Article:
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Roman Amphitheatre
Roman Chester
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The Roman Amphitheatre

The Roman Amphitheatre which stands at the top of Newgate in Chester dates from around 86A.D. and is the largest yet excavated in the whole of the British Isles.

The Ampitheatre from the West

Roman Ampitheatre, Chester

The amphitheatre stands by the site of the Roman fort of Deva, and was constructed shortly after the establishment of the fort to provide an entertainment centre and training ground for the troops of the 20th Legion stationed there. It is semi circular in form as only half of the structure has been excavated. The southern half of the structure still lies beneath buildings, some of which are themselves listed.

The Ampitheatre from the East

Roman Ampitheatre, Chester

The structure consisted of a 40 feet (12 metre) high stone ellipse, 320 feet (98 metres) along the major axis by 286 feet (87 m) along the minor. The exits are positioned along the four points of the compass. Evidence of eight vaulted stairways, known as vomitoria, has been uncovered, which opened directly on to the street and served as entrances to the auditorium. As was the fashion with most Roman forts of the era, the amphitheatre was placed at the south east corner of the fort. Unlike other smaller, more basic amphitheatres in Britain, the one in Chester had proper seating for about 10,000 spectators on two storeys and about it stood a complex of dungeons, stables and food stands.

The Nemesium by the Northern Entrance of the Ampitheatre

Chester Roman remains

The remains were discovered in June 1929 by W J Walrus Williams (1875-1971), an amateur archaeologist. Williams was examining a pit dug in the grounds of the Ursuline Convent for the installation of a heating system , when he noticed large pieces of masonry, which he assumed to be the remains of the amphitheatre which was known to have existed at Chester. Later excavations confirmed Williams' theory. Excavation of the Roman Amphitheatre began in 1939 but was halted at the outbreak of the Second World War. following the war, excavation did not resume until 1957 but even then could not be finished as the Victorian Dee house was still being used. The house was demolished in June 1958 and excavation of the site commenced in 1960, the Chester Amphitheatre was eventually opened to the public in August 1972.

Part of the Amphitheatre Mural by Gary Drostle

Chester Roman Ampitheatre

Chester Renaissance commissioned a trompe l'oeil mural in August 2010, to enable visitors to experience the illusion of a complete amphitheatre as well as showing how the original structure may have appeared. Archeologists advised internationally renowned artist Gary Drostle on the original construction and found artifacts from the site. The mural covers the 50 metre walkway wall.

Replica of the Shrine to Nemesis

Shrine to Nemesis,  Roman Ampitheatre, Chester

Beside the amphitheatre stands a shrine to Nemesis, Roman godess of vengeance. The present altar is a replica; the original is kept at the Grosvenor Museum. The site is managed by English Heritage.

The Roman Arena

Roman Gladiator"When he saw the blood, it was though he has drunk a deep draught of savage passion. He fixed his eyes on the scene and took it in in all its frenzy......He watched and cheered and grew hot with excitement." St Augustine Confessions 6.8

The spectacles watched in Roman amphitheatres, wild beast fights, public executions and gladiatorial combat, were not just bloodthirsty entertainment, they were rituals which expressed Roman values. Even the allocation of seats, with leading citizens at the front and slaves at the back, mirrored the strict organization of Roman society.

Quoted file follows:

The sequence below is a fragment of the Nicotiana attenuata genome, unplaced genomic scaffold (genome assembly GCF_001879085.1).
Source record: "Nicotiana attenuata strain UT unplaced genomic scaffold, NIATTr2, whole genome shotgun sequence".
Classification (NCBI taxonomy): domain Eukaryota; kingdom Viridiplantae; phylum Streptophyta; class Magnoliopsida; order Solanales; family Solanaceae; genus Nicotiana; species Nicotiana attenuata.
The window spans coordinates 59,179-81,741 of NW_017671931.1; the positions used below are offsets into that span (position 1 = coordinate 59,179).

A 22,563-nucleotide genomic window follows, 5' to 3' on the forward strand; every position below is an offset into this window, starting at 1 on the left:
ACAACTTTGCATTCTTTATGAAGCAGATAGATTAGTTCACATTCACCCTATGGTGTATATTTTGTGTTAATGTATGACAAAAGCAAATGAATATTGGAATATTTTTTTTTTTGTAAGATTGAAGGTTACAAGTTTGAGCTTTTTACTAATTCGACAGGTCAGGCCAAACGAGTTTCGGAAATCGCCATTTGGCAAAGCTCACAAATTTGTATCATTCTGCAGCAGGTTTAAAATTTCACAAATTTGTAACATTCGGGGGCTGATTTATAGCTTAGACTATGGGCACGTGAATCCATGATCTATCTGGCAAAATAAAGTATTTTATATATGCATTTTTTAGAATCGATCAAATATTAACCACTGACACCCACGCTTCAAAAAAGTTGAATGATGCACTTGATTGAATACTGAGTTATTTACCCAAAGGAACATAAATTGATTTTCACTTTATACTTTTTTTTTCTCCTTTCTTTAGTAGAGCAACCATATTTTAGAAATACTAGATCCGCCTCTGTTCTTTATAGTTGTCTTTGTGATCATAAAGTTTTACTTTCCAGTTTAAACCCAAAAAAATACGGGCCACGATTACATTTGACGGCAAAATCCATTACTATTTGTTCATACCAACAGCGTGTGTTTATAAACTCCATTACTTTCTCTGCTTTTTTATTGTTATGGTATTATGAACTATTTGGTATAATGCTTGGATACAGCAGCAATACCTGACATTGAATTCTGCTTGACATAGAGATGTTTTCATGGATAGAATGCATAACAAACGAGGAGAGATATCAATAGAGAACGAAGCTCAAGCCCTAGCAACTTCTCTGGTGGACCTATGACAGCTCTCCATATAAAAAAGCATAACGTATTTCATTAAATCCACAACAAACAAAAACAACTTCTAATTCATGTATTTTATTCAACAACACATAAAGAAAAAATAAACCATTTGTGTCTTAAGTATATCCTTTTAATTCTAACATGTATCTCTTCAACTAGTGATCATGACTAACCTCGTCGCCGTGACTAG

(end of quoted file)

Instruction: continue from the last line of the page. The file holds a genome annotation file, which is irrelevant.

Wild Beast Fights

Bears, stags, bullls and boars would have been found in British amphitheatres replacing the elephants, lions and tigers that were seen in Rome. The killing of animals in staged fights was meant to reinforce the belief in man's domination over nature in a world where wild animals still posed a real threat. Archaeologists even dug up chicken bones and bits of pork ribs - the leftovers from snacks which were sold to the hungry crowd of spectators.

Crime and Retribution

Roman punishments were harsh and carried out publicly in order to deter future offenders and show that order was restored. As at Chester, amphitheatres often had a shrine to the goddess Nemesis (destiny), alike with her the Roman state held the power to reward or destroy. Human and animal remains have been unearthed at the Chester amphitheatre.


Gladiator fights were hugely popular and aroused deep passions. Gladiators were often prisoners of war or condemned slaves, reprieved and trained for the arena. Combat gave them literaly a new chance to win a new life by showing skill and courage, even in defeat. They reinforced the Roman military ethos, important in a garrison town like Chester.

Model of the Amphitheatre as it would have appeared in Roman times- from the Grosvenor Museum

Chester Roman Amphitheatre

A stone block with iron fittings was discovered at the centre of the Chester amphitheatre, which dates back to about AD100. It is similar to one depicted in a third century mosaic found at a Roman villa at Bignor, West Sussex, which shows two gladiators fighting. It is the third such stone block found at the Chester site and its location suggests the anchors were evenly spaced along the long axis of the arena to prevent gladiators from sheltering against the arena wall and thereby giving spectators the best possible view. Archaeologists cannot be certain as to which forms of gladiatorial combats were staged in Chester, it is believed there was a special type of gladiator called a bestiarius, who was trained to fight different types of animals.

Roman Chester

Roman remains at Ribchester in Lancashire

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